{[ promptMessage ]}

Bookmark it

{[ promptMessage ]}

End Solutions Statistics chapter 4

# End Solutions Statistics chapter 4 - Chapter 4 Introduction...

This preview shows pages 1–5. Sign up to view the full content.

Chapter 4 Introduction to Probability Learning Objectives 1. Obtain an appreciation of the role probability information plays in the decision making process. 2. Understand probability as a numerical measure of the likelihood of occurrence. 3. Know the three methods commonly used for assigning probabilities and understand when they should be used. 4. Know how to use the laws that are available for computing the probabilities of events. 5. Understand how new information can be used to revise initial (prior) probability estimates using Bayes’ theorem. 4 - 1

This preview has intentionally blurred sections. Sign up to view the full version.

View Full Document
Chapter 4 Solutions: 1. Number of experimental Outcomes = (3) (2) (4) = 24 2. 6 3 6! 3 3 6 5 4 3 2 1 3 2 1 3 2 1 20 F H G I K J = = ⋅ ⋅ = ! ! ( )( ) ABC ACE BCD BEF ABD ACF BCE CDE ABE ADE BCF CDF ABF ADF BDE CEF ACD AEF BDF DEF 3. P 3 6 6! 6 3 6 5 4 120 = - = = ( )! ( )( )( ) BDF BFD DBF DFB FBD FDB 4. a. H T H T H T H T H T H T H T (H,H,H) (H,H,T) (H,T,H) (H,T,T) (T,H,H) (T,H,T) (T,T,H) (T,T,T) 1st Toss 2nd Toss 3rd Toss b. Let: H be head and T be tail (H,H,H) (T,H,H) (H,H,T) (T,H,T) (H,T,H) (T,T,H) (H,T,T) (T,T,T) c. The outcomes are equally likely, so the probability of each outcomes is 1/8. 5. P(E i ) = 1 / 5 for i = 1, 2, 3, 4, 5 P(E i ) 0 for i = 1, 2, 3, 4, 5 P(E 1 ) + P(E 2 ) + P(E 3 ) + P(E 4 ) + P(E 5 ) = 1 / 5 + 1 / 5 + 1 / 5 + 1 / 5 + 1 / 5 = 1 The classical method was used. 6. P (E 1 ) = .40, P(E 2 ) = .26, P(E 3 ) = .34 4 - 2
Introduction to Probability The relative frequency method was used. 7. No. Requirement (4.4) is not satisfied; the probabilities do not sum to 1. P(E 1 ) + P(E 2 ) + P(E 3 ) + P(E 4 ) = .10 + .15 + .40 + .20 = .85 8. a. There are four outcomes possible for this 2-step experiment; planning commission positive - council approves; planning commission positive - council disapproves; planning commission negative - council approves; planning commission negative - council disapproves. b. Let p = positive, n = negative, a = approves, and d = disapproves . Planning Commission Council p n a d a d (p, a) (p, d) (n, a) (n, d) 9. 50 4 50! 4 46! 50 49 48 47 4 3 2 1 230 300 F H G I K J = = = ! , 10. a. Use the relative frequency approach: P(California) = 1,434/2,374 = .60 b. Number not from 4 states = 2,374 - 1,434 - 390 - 217 - 112 = 221 P(Not from 4 States) = 221/2,374 = .09 c. P(Not in Early Stages) = 1 - .22 = .78 d. Estimate of number of Massachusetts companies in early stage of development = (.22)390 86 e. If we assume the size of the awards did not differ by states, we can multiply the probability an award went to Colorado by the total venture funds disbursed to get an estimate. Estimate of Colorado funds = (112/2374)(\$32.4) = \$1.53 billion Authors' Note: The actual amount going to Colorado was \$1.74 billion. 4 - 3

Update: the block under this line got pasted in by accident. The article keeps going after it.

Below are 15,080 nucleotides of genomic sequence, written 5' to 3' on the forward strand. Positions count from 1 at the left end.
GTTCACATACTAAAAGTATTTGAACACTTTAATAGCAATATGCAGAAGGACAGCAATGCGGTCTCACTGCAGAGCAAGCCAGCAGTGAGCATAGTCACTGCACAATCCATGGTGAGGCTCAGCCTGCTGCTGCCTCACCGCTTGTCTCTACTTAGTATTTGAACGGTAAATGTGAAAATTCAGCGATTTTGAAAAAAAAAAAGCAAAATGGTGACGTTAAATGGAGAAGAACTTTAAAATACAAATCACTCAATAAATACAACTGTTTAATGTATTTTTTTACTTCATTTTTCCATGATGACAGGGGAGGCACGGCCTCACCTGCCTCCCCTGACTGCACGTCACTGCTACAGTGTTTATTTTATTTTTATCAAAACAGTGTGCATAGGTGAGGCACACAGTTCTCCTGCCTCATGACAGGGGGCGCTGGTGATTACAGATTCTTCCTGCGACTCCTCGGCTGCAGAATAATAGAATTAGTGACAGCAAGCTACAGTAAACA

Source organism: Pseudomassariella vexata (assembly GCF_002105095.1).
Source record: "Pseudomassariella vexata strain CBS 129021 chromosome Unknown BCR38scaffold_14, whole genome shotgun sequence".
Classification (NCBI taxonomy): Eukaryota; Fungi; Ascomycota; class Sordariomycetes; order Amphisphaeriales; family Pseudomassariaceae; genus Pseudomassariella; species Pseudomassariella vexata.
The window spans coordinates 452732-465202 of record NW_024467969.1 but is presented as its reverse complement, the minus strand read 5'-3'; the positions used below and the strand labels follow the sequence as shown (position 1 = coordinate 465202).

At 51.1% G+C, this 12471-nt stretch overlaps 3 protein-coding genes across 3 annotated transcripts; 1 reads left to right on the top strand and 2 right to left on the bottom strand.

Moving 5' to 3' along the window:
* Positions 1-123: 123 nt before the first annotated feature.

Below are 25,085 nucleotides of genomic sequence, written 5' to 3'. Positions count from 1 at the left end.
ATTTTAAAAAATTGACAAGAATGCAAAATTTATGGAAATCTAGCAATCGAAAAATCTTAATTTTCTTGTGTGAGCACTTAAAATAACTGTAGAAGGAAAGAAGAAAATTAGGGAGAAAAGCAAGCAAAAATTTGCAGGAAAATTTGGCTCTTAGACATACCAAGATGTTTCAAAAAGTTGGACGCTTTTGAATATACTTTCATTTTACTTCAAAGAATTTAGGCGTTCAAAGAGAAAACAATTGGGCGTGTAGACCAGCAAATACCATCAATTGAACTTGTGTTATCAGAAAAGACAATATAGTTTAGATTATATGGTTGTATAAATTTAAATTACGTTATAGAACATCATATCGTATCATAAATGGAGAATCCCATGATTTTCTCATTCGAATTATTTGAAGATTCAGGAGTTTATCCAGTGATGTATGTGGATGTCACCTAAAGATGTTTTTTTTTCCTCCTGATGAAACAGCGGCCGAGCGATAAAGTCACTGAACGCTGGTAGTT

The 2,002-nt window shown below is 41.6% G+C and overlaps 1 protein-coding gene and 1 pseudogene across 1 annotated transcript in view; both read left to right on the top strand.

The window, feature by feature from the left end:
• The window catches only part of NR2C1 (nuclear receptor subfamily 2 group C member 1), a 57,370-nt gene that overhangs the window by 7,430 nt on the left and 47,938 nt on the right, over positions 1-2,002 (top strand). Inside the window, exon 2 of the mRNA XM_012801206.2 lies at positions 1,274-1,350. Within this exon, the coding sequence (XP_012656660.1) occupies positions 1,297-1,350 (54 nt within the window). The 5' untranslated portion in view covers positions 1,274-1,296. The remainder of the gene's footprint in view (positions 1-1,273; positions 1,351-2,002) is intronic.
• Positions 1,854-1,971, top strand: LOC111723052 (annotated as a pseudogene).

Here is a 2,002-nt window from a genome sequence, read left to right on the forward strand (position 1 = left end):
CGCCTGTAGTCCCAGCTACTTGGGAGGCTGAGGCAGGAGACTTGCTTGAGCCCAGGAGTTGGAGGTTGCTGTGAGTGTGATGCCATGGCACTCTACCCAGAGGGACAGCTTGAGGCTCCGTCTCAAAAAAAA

This preview has intentionally blurred sections. Sign up to view the full version.

View Full Document
Chapter 4 11. a. Total drivers = 858 + 228 = 1086 P(Seatbelt) = 858 .79 1086 = or 79% b. Yes, the overall probability is up from .75 to .79, or 4%, in one year. Thus .79 does exceed his .78 expectation. c. Northeast 148 .74 200 = Midwest 162 .75 216 = South 296 .80 370 = West 252 .84 300 = The West with .84 shows the highest probability of use. d. Probability of selection by region: Northeast 200 .184 1086 = Midwest 216 .200 1086 = South 370 .340 1086 = West 300 .286 1086 = South has the highest probability (.34) and West was second (.286).
This is the end of the preview. Sign up to access the rest of the document.

{[ snackBarMessage ]}

### What students are saying

• As a current student on this bumpy collegiate pathway, I stumbled upon Course Hero, where I can find study resources for nearly all my courses, get online help from tutors 24/7, and even share my old projects, papers, and lecture notes with other students.

Kiran Temple University Fox School of Business ‘17, Course Hero Intern

• I cannot even describe how much Course Hero helped me this summer. It’s truly become something I can always rely on and help me. In the end, I was not only able to survive summer classes, but I was able to thrive thanks to Course Hero.

Dana University of Pennsylvania ‘17, Course Hero Intern

• The ability to access any university’s resources through Course Hero proved invaluable in my case. I was behind on Tulane coursework and actually used UCLA’s materials to help me move forward and get everything together on time.

Jill Tulane University ‘16, Course Hero Intern